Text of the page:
Douglass won three times on the regular Tour, often traveling with his wife, Joyce, and their dog, Niblick. He turned 50 in 1986 and won the U.S. Senior Open at Scioto, the course Jack Nicklaus grew up playing.
"How many did you win by?" I asked.
"One," Dale said.
"Who'd you beat?"
He pointed to Player and said, "That guy."
That's what the Champions tour has in spades: history personal golfing histories. Every pro playing in the Outback had endured something to get to where he is in life. You could see it in their faces and hear it in their stories. Player and Douglass had played in all 20 Tampa senior events (through various name changes), and they were honored at a splashy pretournament party after the players' meeting. Player spoke from a podium and talked about the joy the game gives him, and he praised some of the other golfing legends in the field, most particularly Tom Watson. Watson sat in the back of the room, a little plate of fancy hors d'oeuvres under his chin, grinning. Player and Watson have sparred and spatted during their careers, but that was a long time ago. Time heals, right?
Three days later, on a cold, windswept Sunday afternoon, Watson was playing the final holes of the tournament while Player, having played the back nine first, was finishing off the week on the front side. There were still a dozen or more people following him. He slipped off his shoes in the scorer's trailer, came out and signed autographs, standing on pine needles in his black socks.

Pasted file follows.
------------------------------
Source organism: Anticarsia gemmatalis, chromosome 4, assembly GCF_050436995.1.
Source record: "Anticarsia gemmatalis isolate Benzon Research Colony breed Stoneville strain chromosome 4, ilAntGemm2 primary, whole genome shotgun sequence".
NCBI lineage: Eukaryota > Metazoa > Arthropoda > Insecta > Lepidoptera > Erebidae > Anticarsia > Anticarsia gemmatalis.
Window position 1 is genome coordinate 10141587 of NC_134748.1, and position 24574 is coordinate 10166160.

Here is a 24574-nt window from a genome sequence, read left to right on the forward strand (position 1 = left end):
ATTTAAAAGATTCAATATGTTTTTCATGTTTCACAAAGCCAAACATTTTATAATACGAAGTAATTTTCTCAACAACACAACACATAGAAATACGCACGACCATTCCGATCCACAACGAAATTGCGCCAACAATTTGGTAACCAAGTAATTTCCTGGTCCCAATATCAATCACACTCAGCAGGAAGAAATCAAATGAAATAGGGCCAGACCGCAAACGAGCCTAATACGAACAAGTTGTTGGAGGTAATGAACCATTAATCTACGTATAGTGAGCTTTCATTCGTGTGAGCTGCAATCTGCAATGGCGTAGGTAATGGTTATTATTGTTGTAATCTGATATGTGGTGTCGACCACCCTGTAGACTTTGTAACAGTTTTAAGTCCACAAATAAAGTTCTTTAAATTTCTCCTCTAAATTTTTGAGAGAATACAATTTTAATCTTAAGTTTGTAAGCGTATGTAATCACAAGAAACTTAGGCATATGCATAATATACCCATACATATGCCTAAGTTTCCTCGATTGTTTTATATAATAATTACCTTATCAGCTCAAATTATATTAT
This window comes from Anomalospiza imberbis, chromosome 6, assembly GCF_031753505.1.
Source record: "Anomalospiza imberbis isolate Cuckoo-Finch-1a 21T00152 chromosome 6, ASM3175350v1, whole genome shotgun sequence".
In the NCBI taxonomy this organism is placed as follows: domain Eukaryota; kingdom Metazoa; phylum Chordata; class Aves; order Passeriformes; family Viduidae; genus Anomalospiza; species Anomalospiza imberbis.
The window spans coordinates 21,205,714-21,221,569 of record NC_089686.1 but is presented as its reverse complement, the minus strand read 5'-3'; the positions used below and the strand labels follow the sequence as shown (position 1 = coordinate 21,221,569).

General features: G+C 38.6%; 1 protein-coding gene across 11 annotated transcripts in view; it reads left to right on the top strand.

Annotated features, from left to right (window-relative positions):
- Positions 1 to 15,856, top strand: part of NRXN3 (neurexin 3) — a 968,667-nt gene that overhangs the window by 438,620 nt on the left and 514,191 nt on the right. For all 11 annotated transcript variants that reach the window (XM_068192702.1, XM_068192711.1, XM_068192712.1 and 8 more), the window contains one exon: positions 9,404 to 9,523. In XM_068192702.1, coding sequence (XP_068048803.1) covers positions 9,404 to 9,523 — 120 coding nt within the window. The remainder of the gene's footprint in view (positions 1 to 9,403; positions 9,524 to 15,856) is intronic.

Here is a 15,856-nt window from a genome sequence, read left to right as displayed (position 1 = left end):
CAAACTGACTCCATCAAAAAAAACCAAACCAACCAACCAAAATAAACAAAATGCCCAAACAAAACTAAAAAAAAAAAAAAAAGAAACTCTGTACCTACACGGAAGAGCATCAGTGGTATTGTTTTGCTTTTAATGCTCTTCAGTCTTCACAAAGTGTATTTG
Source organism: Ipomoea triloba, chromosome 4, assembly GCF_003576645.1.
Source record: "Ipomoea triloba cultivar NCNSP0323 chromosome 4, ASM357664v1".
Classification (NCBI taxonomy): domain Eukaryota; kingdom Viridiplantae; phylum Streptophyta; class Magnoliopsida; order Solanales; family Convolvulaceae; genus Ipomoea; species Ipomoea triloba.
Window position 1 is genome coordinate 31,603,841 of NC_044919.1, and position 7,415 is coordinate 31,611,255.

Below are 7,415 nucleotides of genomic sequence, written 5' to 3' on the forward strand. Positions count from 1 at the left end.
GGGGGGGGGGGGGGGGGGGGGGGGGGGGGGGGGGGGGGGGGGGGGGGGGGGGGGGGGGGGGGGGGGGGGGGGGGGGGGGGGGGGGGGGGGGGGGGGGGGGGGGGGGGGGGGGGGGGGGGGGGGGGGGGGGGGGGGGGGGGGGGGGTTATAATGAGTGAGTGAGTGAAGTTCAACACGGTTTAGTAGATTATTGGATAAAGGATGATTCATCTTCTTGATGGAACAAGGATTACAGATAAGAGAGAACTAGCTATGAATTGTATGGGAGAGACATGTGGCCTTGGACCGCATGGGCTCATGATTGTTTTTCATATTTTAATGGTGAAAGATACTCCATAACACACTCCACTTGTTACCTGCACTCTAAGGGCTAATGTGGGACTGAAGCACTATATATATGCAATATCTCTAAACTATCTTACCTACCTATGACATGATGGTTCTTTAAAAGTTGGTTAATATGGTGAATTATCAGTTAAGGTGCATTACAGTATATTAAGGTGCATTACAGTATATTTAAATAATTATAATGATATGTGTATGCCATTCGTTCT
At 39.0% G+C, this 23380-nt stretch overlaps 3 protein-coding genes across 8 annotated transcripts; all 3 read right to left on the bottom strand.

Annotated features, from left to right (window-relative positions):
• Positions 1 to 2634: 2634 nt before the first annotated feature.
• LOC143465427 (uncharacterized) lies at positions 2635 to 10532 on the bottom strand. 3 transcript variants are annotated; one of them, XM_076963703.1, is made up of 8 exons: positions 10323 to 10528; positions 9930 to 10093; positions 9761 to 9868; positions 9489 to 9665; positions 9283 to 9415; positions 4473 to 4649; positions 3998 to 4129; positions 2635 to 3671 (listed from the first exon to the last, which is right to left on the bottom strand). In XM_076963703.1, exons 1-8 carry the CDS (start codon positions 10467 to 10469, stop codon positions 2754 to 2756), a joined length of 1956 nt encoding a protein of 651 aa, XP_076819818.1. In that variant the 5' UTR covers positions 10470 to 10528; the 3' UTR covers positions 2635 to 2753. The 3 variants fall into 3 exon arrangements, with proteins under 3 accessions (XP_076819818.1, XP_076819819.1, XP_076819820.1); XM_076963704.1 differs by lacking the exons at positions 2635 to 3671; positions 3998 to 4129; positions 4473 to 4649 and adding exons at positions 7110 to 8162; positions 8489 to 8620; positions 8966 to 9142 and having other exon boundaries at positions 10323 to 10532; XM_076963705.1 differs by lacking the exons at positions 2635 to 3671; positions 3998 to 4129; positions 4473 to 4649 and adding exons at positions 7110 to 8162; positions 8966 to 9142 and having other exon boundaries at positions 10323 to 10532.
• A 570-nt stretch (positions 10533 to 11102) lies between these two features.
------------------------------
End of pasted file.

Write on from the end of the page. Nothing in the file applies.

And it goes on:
I was outside the ropes again, where I belong. I didn't know whom to follow. When I was in high school and Watson was first emerging as an elite player, he was one of my golfing heroes. His caddie, Neil Oxman, is a long-standing friend. But Player, as it happened, was again going around with Douglass, near the bottom of the draw sheet, and that sealed it. Jack Renner, now white-haired but still wearing those Hogan caps, was their third. (The Player-Campbell team hadn't made the cut, either.) While following Player, Douglass and Renner, I could hear the groans and cheers for Watson and Murray and the others on the side of the course where the real action was. Watson won, and Murray, playing with Scott Simpson, took the pro-am division. That should help sell next year's tournament. While those guys were doing whatever they were doing, I saw Dale make a fine six-footer for par on his penultimate hole, using a blade putter that's been in his bag since he stole it from Charlie Coody in 1965.
I paid my excellent caddie, Greg Rencsak, who plays regularly at the TPC course, and went to the practice tee. There were 20 or 30 perfect pyramids of Titleist Pro V1s waiting there. An embarrassment of riches. I had run out of balls at the end, and Ron, good man, gave me a couple from his bag stamped tampa bay lightning. The men working the range treated me as if I were still in the tournament, and I hit balls straight through dusk and then some, when the floodlights had come on. At breakfast that first morning, Fuzzy had told me that they have floodlights on the range so you can practice in the dark, before sunrise or after sunset, if you're so inclined. Fuzzy didn't look as if he was too inclined to go anywhere, and why should he? You and I, piles of brand-new Titleists waiting for us, we're going to the range every time, right?